Hi I'm new to the forum.
I'm a long time subscriber to the magazine , , , also a very long time advocate of what has been termed the 'high end.' As a former aerospace engineering scientist I've had the capability to usually build better audio equipment than I could afford to purchase. In doing so I boned up on on my acoustical studies to better understand the relationship between sound generation and psychoacoustics.
This led to unconventional testing procedures for the development of loudspeakers in the late 60's. Using a similar protocol to that used in testing the human heart (EKG), I developed a testing procedure called ECG (Electric Crossover Gain) testing. Just as EKG measures the signal flowing in the human heart muscle, ECG measures the voltage applied directly to the voice coil of a loudspeaker as installed and acoustically loaded by the enclosure and the room.
This procedure requires bringing out to an external connector, wires connected directly to the voice coils of each transducer. Not all manufacturers will accommodate the reviewer with such a convenience.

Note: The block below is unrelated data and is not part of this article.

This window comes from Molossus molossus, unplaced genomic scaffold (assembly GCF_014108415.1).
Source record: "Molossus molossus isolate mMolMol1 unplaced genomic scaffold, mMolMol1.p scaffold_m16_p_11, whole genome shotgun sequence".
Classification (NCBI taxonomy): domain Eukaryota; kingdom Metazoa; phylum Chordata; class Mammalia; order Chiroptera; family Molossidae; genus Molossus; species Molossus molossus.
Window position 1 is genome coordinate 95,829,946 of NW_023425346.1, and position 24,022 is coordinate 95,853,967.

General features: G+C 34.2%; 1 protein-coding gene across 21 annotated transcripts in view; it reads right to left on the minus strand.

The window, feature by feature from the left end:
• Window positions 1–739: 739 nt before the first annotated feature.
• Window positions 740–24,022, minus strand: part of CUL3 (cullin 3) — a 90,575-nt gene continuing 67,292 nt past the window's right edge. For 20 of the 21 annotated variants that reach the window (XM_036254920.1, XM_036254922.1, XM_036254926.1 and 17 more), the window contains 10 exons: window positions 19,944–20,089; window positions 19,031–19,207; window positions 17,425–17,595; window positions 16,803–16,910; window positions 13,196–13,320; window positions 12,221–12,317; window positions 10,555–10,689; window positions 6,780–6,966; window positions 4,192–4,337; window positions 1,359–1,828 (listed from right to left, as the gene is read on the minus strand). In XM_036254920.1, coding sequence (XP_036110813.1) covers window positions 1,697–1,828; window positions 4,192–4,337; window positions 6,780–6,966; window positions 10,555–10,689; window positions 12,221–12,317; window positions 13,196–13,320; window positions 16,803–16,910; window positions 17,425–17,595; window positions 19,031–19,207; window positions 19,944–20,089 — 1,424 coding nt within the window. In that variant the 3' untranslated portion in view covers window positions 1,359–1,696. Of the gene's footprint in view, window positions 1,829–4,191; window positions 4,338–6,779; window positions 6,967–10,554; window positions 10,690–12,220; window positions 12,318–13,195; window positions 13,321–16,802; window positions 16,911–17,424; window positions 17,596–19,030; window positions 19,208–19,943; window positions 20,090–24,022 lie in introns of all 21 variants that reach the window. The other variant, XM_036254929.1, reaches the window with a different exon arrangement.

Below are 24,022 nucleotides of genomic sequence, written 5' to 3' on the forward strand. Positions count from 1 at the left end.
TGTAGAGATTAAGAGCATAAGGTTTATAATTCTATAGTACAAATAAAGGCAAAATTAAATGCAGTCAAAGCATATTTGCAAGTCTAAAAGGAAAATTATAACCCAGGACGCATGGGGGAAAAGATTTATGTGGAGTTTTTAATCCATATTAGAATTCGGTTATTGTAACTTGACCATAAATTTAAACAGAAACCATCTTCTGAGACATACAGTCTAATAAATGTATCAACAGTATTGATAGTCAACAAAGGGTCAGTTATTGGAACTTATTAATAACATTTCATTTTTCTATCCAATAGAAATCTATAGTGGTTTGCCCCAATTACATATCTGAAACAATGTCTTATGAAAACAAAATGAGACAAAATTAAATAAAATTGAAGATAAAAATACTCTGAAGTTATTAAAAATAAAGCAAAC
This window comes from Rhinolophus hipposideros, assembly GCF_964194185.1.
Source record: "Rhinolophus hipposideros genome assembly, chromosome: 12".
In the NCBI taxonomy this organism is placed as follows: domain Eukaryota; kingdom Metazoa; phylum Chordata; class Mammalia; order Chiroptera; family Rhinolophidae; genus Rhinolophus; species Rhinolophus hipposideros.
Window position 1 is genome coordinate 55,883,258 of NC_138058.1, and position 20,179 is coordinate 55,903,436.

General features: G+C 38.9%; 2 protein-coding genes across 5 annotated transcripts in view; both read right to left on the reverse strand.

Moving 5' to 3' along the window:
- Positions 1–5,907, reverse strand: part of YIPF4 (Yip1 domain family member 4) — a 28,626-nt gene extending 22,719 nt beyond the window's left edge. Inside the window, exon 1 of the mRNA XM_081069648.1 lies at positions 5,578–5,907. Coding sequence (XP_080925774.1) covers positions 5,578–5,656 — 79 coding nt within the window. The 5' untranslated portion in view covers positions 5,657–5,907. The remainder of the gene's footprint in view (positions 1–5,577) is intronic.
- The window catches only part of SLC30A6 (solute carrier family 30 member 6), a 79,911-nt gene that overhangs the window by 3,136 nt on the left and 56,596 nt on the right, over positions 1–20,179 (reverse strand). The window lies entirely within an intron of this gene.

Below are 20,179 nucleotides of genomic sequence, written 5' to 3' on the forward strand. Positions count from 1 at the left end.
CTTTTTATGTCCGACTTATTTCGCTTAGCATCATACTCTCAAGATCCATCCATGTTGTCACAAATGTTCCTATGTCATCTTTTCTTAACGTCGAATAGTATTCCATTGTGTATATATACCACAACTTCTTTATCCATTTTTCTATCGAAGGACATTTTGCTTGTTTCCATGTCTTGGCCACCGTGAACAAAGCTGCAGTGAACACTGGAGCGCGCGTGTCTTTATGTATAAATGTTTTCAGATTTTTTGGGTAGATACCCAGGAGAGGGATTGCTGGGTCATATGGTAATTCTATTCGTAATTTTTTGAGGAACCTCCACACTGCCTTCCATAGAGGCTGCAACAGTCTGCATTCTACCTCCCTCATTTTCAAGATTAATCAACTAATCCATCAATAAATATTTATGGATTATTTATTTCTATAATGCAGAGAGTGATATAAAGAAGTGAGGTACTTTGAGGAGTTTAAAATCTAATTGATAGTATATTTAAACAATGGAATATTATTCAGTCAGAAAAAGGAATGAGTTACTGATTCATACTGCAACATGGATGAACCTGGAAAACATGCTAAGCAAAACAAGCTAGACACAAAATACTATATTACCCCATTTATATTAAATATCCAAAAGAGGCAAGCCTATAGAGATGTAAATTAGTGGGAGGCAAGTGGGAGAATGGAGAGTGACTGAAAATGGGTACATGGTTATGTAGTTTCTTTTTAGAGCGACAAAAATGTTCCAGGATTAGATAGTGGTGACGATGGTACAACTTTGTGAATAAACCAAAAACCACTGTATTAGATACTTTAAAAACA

By comparing the voltage vs. frequency plots of the ECG with the anechoic acoustical plots, the anomalies of the transducers, the enclosures and those determined by speaker placement on the baffle can be determined quickly so that few iterations are required to develop a loudspeaker system. Such a procedure aids a reviewer in advising the manufacturer or the diy hobbiest where noticeable improvements can be made.
Such anomalies as cone breakup, resonance and crossover ringing,mismatch at the crossover points, unwanted port
resonances, impedance mismatches, inductor saturation and inductor magnetic cross-coupling, and unwanted box resonances can all be detected after developing experience with the procedure.
Since this is my first visit to your forum, I think that I've probably said enough for our initial introduction. Should anyone choose to comment or contribute . . please post a response on the forum.
Thanks, Ernest W. Cassadat